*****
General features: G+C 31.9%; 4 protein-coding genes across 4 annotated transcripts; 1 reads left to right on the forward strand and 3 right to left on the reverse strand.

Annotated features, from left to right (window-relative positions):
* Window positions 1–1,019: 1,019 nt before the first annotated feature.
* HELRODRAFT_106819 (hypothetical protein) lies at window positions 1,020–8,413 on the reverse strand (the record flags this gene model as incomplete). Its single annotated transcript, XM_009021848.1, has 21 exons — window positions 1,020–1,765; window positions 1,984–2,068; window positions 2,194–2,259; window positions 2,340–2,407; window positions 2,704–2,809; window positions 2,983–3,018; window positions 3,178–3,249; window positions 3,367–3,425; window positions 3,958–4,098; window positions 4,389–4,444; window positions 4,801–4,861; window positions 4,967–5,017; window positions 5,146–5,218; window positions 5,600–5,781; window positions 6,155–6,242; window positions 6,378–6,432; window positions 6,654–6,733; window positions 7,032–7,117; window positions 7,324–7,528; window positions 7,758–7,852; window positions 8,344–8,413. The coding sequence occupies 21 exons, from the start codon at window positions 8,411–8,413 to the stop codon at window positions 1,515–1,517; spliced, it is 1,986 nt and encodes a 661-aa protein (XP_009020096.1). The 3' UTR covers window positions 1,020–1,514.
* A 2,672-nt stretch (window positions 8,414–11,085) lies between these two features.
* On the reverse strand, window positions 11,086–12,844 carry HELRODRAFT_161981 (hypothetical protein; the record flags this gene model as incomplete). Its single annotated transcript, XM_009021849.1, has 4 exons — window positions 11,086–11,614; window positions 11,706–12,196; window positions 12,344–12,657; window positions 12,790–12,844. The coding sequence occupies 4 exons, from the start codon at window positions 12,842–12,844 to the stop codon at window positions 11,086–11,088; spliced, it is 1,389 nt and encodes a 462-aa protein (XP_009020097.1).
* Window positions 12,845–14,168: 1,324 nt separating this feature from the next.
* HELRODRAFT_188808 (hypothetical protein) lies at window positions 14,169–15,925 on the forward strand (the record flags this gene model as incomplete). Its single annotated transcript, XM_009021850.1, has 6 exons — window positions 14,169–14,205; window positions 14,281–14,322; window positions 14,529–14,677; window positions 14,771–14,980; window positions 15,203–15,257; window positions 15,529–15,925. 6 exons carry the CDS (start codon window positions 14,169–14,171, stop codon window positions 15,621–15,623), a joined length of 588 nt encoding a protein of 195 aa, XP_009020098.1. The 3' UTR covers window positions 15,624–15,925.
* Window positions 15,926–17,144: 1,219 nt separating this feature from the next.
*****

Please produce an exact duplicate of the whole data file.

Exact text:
General features: G+C 31.9%; 4 protein-coding genes across 4 annotated transcripts; 1 reads left to right on the forward strand and 3 right to left on the reverse strand.

Annotated features, from left to right (window-relative positions):
* Window positions 1–1,019: 1,019 nt before the first annotated feature.
* HELRODRAFT_106819 (hypothetical protein) lies at window positions 1,020–8,413 on the reverse strand (the record flags this gene model as incomplete). Its single annotated transcript, XM_009021848.1, has 21 exons — window positions 1,020–1,765; window positions 1,984–2,068; window positions 2,194–2,259; window positions 2,340–2,407; window positions 2,704–2,809; window positions 2,983–3,018; window positions 3,178–3,249; window positions 3,367–3,425; window positions 3,958–4,098; window positions 4,389–4,444; window positions 4,801–4,861; window positions 4,967–5,017; window positions 5,146–5,218; window positions 5,600–5,781; window positions 6,155–6,242; window positions 6,378–6,432; window positions 6,654–6,733; window positions 7,032–7,117; window positions 7,324–7,528; window positions 7,758–7,852; window positions 8,344–8,413. The coding sequence occupies 21 exons, from the start codon at window positions 8,411–8,413 to the stop codon at window positions 1,515–1,517; spliced, it is 1,986 nt and encodes a 661-aa protein (XP_009020096.1). The 3' UTR covers window positions 1,020–1,514.
* A 2,672-nt stretch (window positions 8,414–11,085) lies between these two features.
* On the reverse strand, window positions 11,086–12,844 carry HELRODRAFT_161981 (hypothetical protein; the record flags this gene model as incomplete). Its single annotated transcript, XM_009021849.1, has 4 exons — window positions 11,086–11,614; window positions 11,706–12,196; window positions 12,344–12,657; window positions 12,790–12,844. The coding sequence occupies 4 exons, from the start codon at window positions 12,842–12,844 to the stop codon at window positions 11,086–11,088; spliced, it is 1,389 nt and encodes a 462-aa protein (XP_009020097.1).
* Window positions 12,845–14,168: 1,324 nt separating this feature from the next.
* HELRODRAFT_188808 (hypothetical protein) lies at window positions 14,169–15,925 on the forward strand (the record flags this gene model as incomplete). Its single annotated transcript, XM_009021850.1, has 6 exons — window positions 14,169–14,205; window positions 14,281–14,322; window positions 14,529–14,677; window positions 14,771–14,980; window positions 15,203–15,257; window positions 15,529–15,925. 6 exons carry the CDS (start codon window positions 14,169–14,171, stop codon window positions 15,621–15,623), a joined length of 588 nt encoding a protein of 195 aa, XP_009020098.1. The 3' UTR covers window positions 15,624–15,925.
* Window positions 15,926–17,144: 1,219 nt separating this feature from the next.